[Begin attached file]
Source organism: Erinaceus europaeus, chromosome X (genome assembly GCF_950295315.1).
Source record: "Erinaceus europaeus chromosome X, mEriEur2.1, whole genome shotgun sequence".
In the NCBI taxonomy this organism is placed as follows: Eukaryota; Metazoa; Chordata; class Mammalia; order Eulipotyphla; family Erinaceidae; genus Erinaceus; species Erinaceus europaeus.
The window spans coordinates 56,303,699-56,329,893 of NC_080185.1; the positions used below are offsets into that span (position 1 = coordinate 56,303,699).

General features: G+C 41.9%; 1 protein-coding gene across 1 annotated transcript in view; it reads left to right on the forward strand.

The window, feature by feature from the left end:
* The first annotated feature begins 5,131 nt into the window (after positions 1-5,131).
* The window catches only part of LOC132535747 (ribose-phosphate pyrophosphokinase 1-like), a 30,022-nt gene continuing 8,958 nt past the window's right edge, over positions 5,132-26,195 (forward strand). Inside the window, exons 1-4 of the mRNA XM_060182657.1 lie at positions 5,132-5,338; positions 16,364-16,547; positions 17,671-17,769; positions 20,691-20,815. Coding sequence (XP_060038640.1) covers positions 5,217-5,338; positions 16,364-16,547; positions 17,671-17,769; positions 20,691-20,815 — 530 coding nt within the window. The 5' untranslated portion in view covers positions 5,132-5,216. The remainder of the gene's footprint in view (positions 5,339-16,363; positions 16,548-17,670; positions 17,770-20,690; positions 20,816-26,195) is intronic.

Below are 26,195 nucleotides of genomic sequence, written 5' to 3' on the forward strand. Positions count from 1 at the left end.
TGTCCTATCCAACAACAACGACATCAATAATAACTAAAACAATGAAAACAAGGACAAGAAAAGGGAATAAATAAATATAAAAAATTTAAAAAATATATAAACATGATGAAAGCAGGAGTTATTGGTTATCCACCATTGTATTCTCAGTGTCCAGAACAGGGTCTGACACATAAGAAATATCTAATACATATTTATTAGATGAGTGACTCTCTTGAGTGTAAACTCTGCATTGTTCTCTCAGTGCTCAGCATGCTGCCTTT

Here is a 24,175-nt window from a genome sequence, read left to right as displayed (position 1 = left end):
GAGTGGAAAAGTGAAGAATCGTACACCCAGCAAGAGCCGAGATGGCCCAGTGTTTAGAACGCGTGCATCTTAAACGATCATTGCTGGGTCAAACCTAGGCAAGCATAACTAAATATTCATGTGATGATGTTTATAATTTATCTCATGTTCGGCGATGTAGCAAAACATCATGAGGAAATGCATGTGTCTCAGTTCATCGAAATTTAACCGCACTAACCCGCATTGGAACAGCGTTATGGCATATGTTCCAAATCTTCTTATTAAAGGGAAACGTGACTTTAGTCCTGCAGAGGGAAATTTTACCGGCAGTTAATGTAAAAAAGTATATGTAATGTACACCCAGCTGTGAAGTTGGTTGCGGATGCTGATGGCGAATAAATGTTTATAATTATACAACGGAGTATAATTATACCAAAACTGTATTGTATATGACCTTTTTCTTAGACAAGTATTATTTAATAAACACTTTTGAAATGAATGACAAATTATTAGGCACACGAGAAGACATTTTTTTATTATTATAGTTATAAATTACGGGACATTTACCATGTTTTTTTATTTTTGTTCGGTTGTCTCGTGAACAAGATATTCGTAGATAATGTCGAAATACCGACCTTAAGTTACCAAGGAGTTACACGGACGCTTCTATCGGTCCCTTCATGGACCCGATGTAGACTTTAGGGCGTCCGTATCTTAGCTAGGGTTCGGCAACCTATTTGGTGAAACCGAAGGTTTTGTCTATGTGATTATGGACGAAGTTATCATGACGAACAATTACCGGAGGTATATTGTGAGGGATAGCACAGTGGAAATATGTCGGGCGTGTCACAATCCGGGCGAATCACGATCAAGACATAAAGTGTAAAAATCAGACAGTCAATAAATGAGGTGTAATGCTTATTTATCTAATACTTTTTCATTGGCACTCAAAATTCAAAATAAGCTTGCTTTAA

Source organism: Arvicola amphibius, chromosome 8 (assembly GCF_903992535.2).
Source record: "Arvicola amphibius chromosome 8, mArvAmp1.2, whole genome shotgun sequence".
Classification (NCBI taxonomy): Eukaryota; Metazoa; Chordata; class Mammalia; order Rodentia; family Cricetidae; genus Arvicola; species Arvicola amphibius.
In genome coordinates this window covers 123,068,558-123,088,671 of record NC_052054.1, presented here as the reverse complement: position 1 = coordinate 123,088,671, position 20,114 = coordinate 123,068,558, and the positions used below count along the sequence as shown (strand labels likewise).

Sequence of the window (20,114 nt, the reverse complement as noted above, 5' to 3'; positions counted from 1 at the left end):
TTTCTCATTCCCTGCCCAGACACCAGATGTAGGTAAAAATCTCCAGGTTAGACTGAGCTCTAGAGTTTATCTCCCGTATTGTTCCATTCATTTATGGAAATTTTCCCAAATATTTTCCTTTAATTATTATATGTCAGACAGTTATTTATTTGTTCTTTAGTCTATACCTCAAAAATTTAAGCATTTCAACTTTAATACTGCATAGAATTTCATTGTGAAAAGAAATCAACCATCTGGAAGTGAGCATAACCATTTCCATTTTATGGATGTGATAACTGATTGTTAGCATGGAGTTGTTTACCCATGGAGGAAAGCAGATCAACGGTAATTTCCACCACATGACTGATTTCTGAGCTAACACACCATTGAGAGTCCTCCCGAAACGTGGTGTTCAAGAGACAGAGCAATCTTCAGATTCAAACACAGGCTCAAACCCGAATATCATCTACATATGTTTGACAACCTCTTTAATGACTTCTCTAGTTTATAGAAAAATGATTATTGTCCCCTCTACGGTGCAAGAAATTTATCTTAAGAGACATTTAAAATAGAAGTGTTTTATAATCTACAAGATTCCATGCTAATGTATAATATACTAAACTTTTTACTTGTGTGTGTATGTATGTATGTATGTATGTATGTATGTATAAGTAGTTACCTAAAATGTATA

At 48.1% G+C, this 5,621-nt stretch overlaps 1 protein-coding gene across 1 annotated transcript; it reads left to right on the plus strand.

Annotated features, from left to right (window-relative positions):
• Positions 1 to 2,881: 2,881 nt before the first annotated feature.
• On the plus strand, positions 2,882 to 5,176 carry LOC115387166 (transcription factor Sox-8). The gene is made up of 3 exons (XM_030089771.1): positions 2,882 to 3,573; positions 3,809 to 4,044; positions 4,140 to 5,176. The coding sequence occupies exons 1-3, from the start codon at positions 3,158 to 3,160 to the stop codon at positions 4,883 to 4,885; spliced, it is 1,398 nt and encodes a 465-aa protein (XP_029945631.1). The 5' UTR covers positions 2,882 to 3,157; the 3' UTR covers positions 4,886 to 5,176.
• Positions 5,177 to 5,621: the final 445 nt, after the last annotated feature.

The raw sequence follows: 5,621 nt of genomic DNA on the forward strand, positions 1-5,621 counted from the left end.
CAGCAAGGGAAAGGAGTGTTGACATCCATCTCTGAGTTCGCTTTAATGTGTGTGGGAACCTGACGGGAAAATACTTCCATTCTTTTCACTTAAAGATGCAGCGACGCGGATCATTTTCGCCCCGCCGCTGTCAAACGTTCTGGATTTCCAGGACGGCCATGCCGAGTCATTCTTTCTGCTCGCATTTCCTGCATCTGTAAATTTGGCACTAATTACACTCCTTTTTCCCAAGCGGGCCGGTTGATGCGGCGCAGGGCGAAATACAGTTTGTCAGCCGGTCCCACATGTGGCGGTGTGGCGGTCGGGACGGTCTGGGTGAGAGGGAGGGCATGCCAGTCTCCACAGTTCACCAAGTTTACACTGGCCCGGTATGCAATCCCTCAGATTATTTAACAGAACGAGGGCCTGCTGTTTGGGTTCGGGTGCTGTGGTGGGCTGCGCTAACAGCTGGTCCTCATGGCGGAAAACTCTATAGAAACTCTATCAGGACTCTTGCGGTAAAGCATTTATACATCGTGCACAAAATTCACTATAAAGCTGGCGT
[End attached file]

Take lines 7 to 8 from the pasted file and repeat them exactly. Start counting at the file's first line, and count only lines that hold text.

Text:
* The first annotated feature begins 5,131 nt into the window (after positions 1-5,131).
* The window catches only part of LOC132535747 (ribose-phosphate pyrophosphokinase 1-like), a 30,022-nt gene continuing 8,958 nt past the window's right edge, over positions 5,132-26,195 (forward strand). Inside the window, exons 1-4 of the mRNA XM_060182657.1 lie at positions 5,132-5,338; positions 16,364-16,547; positions 17,671-17,769; positions 20,691-20,815. Coding sequence (XP_060038640.1) covers positions 5,217-5,338; positions 16,364-16,547; positions 17,671-17,769; positions 20,691-20,815 — 530 coding nt within the window. The 5' untranslated portion in view covers positions 5,132-5,216. The remainder of the gene's footprint in view (positions 5,339-16,363; positions 16,548-17,670; positions 17,770-20,690; positions 20,816-26,195) is intronic.